Boaters at state parks will see heightened enforcement of boating under the influence (BUI) laws as Colorado Parks and Wildlife participates in the national Operation Dry Water during the weekend of June 29-July 1.

The three-day operation is designed to educate boaters and reduce the number of accidents and deaths related to alcohol and drug use on our waterways.

It is timed to coincide with a busy July 4th weekend of holiday celebrations on the water.

“Alcohol use remains the leading contributing factor in recreational boater deaths in the United States,” says Grant Brown, Colorado’s Boating Safety Program Manager. “CPW encourages everyone to stay safe by staying sober while on the water.  We want Colorado boaters to have a fun and enjoyable time on the water, but to do so responsibly. Being reckless and boating under the influence can have consequences well beyond a citation; taking that chance just isn’t worth it.”

Operation Dry Water’s mission is to raise awareness among recreational boaters about the dangers and consequences of boating under the influence, which include:

  • Alcohol impairs judgment, balance, vision and reaction time; on the water, that can increase fatigue and susceptibility to the effects of cold-water immersion.
  • Sun, wind, noise, vibration and motion are added factors found in a boating environment; all of these intensify the effects of alcohol, drugs, and some medications. A general rule to remember is that one drink on land is equivalent to three drinks on the water.
  • Alcohol can be dangerous for passengers, too. Intoxication on board can cause injuries from slips, falls overboard, and other dangerous accidents.

Boaters registering a blood alcohol content (BAC) level exceeding the .08 state limit should expect to be arrested for BUI and face other serious penalties including fines, having your boat impounded, potential jail time and loss of boating privileges. Operation Dry Water patrols will include increased patrols, breathalyzer tests, and checkpoints as well as boater education and outreach. However, fellow boaters remain one of the most important tools CPW has on the water.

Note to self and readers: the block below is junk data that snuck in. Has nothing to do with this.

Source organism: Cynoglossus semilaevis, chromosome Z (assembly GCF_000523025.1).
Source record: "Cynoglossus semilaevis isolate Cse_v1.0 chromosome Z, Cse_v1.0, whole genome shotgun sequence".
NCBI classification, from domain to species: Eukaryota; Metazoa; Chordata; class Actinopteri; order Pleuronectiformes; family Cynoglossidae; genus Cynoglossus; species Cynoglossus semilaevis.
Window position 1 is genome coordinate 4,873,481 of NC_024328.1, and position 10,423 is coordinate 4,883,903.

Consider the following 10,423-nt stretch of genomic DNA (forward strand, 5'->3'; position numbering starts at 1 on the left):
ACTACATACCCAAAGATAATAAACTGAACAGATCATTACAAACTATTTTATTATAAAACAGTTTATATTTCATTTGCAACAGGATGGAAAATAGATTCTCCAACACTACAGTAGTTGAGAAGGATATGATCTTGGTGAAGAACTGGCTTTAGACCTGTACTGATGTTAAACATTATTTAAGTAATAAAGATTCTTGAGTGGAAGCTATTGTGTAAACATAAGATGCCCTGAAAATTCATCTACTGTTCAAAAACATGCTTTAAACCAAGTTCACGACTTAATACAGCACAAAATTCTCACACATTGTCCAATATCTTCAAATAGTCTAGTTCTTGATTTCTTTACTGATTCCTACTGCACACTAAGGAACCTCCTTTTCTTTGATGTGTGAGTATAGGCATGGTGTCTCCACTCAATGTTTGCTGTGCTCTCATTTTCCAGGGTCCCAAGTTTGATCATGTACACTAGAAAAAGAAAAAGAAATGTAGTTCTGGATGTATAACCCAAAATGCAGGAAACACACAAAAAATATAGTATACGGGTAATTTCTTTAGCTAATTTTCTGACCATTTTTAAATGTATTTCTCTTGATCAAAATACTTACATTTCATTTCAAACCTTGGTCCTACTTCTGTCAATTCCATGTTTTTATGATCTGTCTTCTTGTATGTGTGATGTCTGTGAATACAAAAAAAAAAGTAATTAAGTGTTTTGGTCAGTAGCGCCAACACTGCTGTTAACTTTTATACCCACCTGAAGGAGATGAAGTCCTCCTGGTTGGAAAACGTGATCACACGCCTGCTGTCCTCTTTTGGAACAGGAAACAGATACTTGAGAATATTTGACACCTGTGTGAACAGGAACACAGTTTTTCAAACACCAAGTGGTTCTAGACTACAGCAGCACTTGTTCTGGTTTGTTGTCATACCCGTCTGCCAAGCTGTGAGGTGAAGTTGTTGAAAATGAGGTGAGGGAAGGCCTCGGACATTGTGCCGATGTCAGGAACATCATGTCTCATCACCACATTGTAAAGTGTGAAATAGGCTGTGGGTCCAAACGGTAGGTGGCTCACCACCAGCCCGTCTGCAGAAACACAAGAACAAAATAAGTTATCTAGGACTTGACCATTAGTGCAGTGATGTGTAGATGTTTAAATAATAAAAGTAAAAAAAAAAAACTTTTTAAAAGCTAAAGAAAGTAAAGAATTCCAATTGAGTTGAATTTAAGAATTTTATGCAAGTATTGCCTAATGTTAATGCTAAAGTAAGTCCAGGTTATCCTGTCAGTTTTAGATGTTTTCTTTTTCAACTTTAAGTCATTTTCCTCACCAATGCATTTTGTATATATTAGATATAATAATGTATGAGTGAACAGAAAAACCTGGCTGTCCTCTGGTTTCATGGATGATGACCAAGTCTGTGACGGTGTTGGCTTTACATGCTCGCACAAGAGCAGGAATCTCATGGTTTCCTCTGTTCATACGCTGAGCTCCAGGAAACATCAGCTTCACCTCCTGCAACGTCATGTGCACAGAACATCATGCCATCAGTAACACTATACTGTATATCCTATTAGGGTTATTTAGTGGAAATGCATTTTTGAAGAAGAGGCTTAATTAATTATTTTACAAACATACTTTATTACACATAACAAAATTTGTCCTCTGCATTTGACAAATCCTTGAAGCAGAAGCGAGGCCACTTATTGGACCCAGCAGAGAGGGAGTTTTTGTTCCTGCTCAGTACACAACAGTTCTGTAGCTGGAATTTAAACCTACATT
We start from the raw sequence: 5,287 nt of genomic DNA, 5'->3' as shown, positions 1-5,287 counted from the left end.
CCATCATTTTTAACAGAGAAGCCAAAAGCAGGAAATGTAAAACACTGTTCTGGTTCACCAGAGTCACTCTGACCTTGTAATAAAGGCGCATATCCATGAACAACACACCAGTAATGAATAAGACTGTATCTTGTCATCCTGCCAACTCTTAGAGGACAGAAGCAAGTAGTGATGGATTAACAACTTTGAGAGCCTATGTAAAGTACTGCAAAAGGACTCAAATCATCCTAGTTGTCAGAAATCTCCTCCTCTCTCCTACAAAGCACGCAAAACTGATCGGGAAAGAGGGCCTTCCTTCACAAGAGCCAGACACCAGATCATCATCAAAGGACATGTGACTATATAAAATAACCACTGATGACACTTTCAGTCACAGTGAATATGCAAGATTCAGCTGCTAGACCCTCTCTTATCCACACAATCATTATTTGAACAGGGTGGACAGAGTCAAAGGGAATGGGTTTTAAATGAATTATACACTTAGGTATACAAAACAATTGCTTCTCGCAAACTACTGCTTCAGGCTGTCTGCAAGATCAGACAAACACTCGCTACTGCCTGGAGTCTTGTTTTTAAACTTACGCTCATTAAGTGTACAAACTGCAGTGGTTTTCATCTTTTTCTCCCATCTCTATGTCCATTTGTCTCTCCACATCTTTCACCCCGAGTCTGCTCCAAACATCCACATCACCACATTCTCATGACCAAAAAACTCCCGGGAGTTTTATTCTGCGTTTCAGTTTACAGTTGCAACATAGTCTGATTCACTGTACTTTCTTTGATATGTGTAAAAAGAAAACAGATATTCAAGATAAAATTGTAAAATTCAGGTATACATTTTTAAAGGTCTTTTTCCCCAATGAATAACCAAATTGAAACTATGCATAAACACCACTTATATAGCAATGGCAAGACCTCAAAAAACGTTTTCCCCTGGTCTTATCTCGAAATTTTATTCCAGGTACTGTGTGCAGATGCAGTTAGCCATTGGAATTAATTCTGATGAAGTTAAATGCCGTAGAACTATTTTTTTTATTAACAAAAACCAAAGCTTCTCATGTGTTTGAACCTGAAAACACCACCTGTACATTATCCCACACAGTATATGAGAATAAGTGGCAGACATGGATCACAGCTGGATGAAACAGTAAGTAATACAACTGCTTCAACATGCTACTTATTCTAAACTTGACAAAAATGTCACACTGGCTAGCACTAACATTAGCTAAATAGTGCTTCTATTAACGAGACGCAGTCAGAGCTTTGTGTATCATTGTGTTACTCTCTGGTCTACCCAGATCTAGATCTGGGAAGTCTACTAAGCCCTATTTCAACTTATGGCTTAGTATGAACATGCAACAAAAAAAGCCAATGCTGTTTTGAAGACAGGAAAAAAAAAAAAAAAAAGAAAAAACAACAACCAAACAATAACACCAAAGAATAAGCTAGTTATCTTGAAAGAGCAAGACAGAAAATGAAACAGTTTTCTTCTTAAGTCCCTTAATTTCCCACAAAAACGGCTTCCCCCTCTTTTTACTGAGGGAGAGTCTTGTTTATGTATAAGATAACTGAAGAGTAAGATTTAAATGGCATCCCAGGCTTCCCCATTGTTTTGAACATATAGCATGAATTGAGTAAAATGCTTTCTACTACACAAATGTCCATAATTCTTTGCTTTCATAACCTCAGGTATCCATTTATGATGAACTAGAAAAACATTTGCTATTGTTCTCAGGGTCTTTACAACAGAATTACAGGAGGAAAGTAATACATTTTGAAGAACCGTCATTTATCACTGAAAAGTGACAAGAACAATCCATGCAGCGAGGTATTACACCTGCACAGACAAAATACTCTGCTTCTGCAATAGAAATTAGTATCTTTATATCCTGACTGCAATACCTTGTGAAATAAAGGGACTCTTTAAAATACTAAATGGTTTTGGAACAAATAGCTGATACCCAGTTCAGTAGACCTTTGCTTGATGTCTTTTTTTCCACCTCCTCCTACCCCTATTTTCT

“If you see someone drinking and boating or being dangerous on their watercraft, please let us know,” says Brown.  “It is no different than calling 911 to report a drunk driver on the road to keep your family and community safe. Don’t let someone else’s bad decision impact the safety of everyone else on the water.”

The dangers of operating under the influence of marijuana are the same as those from alcohol, and the penalties are identical for either substance.  Additionally, many lakes, reservoirs and rivers in Colorado are considered public property, so open display or use of marijuana is illegal and may result in additional consequences.

Boaters can take the pledge  to boat sober and find more information about boating under the influence at